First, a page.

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It’s officially summer time and you know what that means… party season! Naturally you’ll want to grab a few friends, some light snacks and have a jolly good time, which can be made a whole lot easier with a decent game to play. And unless you’re fancying a bit of physical exertion via Kinect then, as far as Xbox One goes, all that remains as an option are the not very hip Hasbro games; until now that is! The Jackbox Party Pack is here to raise hell, get everyone having fun and provide unorthodox party games. Will it make you want to party all night, every night?

Well, there’s certainly a varied selection within this party pack of games, ranging from knowledge based types to those that inspire creative thinking. I need to point out that if you don’t have smart phones, laptops or tablets at hand then this game isn’t for you as your controllers are no use here. At least now there’s a good excuse for your pals to whip their phones out in the middle of a gathering.

Where better to start than the only one I’ve heard of before, You Don’t Know Jack 2015. It’s a quiz game for up to four players (this is the only game playable on your own using a single controller) but not as you’d expect, mainly due to the way in which the questions are posed and even rewarding bonus points for the sponsor’s “wrong answer of the game”. You read correctly I said the sponsor; each episode is sponsored by a made up company and there’ll be a wrong answer amongst one of the question’s answer choices that relates to this company.

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There are fifty episodes, each consisting of ten questions, gimmicks and a final round where big points are on offer. All presented by a charismatic host who reads everything aloud and makes a couple of smartarse comments now and again. Generally, the questions themselves are almost a question within a question due to the fact that they are asked in a way that makes you figure out what it’s actually asking. For example, if I said “How many lives would you expect the grumpy cartoon character Garfield to have?”, first you would have to use the logic that he’s a cat before coming to the conclusion it’s nine. It’ll certainly weed out the thinkers from the brainless. Taking roughly 10-15 minutes per episode means you can cram a few episodes in and they don’t drag on.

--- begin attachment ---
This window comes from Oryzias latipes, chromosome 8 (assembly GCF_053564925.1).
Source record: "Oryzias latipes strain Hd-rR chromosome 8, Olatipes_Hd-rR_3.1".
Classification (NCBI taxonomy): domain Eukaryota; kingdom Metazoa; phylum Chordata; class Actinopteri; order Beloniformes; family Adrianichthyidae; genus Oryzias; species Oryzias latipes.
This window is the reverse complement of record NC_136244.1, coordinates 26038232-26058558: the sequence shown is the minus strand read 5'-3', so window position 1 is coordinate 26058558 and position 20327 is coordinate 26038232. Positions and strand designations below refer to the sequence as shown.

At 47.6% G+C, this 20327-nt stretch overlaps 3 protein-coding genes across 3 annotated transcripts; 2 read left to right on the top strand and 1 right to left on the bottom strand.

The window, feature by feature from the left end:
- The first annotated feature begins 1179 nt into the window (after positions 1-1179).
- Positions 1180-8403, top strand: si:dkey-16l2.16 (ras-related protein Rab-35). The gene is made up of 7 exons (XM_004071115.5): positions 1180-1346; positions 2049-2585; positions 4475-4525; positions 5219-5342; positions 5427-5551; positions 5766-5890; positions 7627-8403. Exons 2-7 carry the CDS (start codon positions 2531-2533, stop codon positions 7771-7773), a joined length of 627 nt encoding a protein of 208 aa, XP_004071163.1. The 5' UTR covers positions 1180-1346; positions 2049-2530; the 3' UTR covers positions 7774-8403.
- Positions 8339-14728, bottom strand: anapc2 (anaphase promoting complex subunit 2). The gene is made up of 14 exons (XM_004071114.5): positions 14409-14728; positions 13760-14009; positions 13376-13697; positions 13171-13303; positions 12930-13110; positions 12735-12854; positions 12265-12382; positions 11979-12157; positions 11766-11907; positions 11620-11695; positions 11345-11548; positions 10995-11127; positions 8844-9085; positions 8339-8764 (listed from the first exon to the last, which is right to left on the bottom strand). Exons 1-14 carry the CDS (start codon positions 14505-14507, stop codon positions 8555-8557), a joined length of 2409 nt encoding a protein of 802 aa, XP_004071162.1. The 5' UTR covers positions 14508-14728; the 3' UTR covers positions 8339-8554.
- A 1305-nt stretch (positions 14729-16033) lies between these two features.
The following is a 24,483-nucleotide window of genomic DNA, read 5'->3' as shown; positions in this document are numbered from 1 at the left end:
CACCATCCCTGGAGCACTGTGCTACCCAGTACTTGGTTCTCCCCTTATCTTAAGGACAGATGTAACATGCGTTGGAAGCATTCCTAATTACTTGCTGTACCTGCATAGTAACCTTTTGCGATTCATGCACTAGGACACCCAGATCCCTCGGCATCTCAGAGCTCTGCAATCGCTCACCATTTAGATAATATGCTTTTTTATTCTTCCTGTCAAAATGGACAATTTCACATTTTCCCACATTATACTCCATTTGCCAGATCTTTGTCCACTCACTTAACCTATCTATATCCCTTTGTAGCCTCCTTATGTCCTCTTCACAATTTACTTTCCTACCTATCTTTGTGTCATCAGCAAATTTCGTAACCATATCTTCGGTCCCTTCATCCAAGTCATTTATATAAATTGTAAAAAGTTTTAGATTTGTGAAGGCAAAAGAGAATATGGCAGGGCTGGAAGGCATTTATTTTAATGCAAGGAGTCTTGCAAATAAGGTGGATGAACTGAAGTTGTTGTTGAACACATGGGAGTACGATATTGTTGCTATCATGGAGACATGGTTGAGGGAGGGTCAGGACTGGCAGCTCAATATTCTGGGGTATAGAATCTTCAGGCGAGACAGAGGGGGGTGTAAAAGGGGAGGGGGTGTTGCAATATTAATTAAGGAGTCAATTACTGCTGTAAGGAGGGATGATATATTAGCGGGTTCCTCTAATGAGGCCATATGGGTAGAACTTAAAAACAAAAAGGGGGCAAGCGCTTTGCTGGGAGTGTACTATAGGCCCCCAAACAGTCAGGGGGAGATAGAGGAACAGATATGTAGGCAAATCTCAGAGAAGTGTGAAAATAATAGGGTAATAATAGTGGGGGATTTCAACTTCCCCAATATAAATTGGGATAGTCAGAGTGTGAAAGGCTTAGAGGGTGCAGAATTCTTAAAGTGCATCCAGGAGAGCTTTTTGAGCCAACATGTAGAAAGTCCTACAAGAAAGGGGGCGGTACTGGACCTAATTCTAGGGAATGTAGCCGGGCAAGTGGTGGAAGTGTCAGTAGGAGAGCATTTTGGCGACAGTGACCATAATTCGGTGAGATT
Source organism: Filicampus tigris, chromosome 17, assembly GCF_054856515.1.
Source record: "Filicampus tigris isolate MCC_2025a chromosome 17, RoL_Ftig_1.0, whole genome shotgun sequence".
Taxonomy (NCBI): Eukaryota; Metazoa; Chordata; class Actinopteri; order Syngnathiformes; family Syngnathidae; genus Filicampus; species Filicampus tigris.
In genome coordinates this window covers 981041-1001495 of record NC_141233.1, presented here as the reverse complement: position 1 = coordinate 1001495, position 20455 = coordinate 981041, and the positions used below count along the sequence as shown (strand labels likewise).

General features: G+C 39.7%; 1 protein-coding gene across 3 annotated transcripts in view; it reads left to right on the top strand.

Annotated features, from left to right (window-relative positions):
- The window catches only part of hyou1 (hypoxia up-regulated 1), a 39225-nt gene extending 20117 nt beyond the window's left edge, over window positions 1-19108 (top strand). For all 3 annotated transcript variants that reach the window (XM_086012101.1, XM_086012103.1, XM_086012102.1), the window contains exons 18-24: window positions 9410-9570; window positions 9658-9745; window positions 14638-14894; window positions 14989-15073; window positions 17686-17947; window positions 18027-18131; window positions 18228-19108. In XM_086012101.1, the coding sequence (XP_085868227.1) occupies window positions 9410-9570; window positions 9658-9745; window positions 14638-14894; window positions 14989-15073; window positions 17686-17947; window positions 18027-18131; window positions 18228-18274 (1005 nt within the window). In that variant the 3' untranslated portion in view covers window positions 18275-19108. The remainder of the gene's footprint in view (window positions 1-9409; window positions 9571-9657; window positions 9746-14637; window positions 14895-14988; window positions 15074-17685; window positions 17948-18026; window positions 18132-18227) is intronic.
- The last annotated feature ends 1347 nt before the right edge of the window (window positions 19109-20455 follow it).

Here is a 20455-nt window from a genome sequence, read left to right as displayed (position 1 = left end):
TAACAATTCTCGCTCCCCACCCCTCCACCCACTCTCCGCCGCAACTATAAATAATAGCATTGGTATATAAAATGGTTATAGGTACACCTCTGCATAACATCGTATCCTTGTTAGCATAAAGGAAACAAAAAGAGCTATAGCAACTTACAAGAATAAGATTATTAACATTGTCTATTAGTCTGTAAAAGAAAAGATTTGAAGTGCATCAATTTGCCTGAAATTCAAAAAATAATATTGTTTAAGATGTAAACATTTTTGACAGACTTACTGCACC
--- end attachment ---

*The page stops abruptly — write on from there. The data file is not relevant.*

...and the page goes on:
“Lie Swatter” throws various supposed facts at you and up to 99 other people – that’s one hell of a party – who then have to decide whether they are true or false. It’s a very simple game to be honest and possibly the least humorous, although you do learn some darn odd facts about things. “Word Spud” has a simplistic nature to it too, relying on the minds of those around you to inject the fun into it. Once given a word, players take it in turns to add letters or a word to the end of it to finish it off and then whatever was added becomes the start of the next person’s word. It’s all about impressing the other players enough to get a tick (and subsequently points), even if that means being the one to add filthy words into the mix for a laugh!

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Everyone knows a fibber and if you don’t then it’s probably you, but don’t worry because that’ll come in handy for “Fibbage XL”. Imagine Blankety Blank where you have to fill in the blank that’s a part of a sentence, except all of the players need to first give an answer that’ll fool everyone else into thinking it’s correct. Then you all attempt to pick the correct one from a selection of possible answers, for every person that chooses your lie as the answer you’ll gain points. It’s a glorious feeling when somebody thinks it’s your outlandish answer that correctly fills in the sentence.

Last up is a dream for the creative bunch, however it’s even better when no one has an artistic bone in their body. “Drawful” gives each player a different caption at the same time to recreate in a picture for others to then work out what it is. I don’t know what was funnier, seeing a picture that looks like it was done by a small child or finding out what it was supposed to be in the first place.

Given the modern era where nearly everyone has a smart-phone or a tablet, having The Jackbox Party Pack rely on these doesn’t hinder the experience the way I thought it would. It saves having to buy a shed load of pricey controllers that you’ll barely use any other time. As long as the Jackbox server holds up then there’s no issues in the way it works. I was even able to play the games that use less visualisation with people in other parts of the country that didn’t own the Jackbox Party Pack, although obviously they couldn’t quite experience the whole darn thing. There is no actual official online multiplayer though which is a shame.

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This pack has enough variation in short stints to entertain people of many ages and is certainly more geared up towards the adult gamers. Forget the long drawn out board games that send everyone to sleep, instead get acquainted with The Jackbox Party Pack. It’s full of fast, enjoyable fun that only gets better the greater the number of players involved.

As long as you can look past the Americanisation of the themes, then this is a bargain that can be brought out for every social gathering or party.

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